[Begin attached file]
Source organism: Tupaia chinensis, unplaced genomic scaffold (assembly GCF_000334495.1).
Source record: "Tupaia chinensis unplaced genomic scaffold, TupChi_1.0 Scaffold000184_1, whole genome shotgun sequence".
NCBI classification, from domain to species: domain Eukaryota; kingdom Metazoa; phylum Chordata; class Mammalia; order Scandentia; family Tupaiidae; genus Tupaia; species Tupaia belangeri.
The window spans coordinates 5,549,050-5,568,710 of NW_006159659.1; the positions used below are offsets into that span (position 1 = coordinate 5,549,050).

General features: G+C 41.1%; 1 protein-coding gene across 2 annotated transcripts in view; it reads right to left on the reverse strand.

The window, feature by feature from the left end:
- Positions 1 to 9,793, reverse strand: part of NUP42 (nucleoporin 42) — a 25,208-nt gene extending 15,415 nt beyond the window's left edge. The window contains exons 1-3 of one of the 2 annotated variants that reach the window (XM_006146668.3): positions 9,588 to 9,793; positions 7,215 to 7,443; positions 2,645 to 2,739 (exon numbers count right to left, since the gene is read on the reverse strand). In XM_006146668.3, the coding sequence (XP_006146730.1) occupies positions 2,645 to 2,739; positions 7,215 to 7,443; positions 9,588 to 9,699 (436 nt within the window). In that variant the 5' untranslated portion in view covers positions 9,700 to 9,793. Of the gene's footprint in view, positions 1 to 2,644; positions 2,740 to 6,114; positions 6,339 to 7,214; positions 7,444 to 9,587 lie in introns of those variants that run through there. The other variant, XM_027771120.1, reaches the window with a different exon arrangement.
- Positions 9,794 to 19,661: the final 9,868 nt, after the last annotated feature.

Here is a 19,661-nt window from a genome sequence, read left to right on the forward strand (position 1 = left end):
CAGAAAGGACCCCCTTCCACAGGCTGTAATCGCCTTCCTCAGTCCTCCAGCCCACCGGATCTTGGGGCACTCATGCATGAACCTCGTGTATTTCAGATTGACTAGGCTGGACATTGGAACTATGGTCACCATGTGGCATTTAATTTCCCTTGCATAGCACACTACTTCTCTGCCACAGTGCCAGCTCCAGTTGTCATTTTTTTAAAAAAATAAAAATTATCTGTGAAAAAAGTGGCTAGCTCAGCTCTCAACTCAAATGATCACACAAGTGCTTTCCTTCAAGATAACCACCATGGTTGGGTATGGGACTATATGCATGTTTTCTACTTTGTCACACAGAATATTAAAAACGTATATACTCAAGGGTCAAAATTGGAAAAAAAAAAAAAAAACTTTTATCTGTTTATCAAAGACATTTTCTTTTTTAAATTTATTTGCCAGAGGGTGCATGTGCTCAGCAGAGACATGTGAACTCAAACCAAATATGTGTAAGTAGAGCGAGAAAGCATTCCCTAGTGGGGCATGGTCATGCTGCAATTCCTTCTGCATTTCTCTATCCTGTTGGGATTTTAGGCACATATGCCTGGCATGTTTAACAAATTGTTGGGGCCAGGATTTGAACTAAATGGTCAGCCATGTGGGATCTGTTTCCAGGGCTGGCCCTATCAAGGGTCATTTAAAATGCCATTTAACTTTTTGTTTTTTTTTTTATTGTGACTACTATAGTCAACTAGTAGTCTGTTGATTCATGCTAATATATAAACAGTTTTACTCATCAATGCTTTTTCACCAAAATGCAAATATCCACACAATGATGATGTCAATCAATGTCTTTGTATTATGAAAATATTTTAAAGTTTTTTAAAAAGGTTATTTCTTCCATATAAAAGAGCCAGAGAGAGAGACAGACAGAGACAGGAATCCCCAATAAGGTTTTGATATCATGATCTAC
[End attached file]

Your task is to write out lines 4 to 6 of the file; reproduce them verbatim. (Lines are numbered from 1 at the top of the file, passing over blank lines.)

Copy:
The window spans coordinates 5,549,050-5,568,710 of NW_006159659.1; the positions used below are offsets into that span (position 1 = coordinate 5,549,050).

General features: G+C 41.1%; 1 protein-coding gene across 2 annotated transcripts in view; it reads right to left on the reverse strand.

The window, feature by feature from the left end: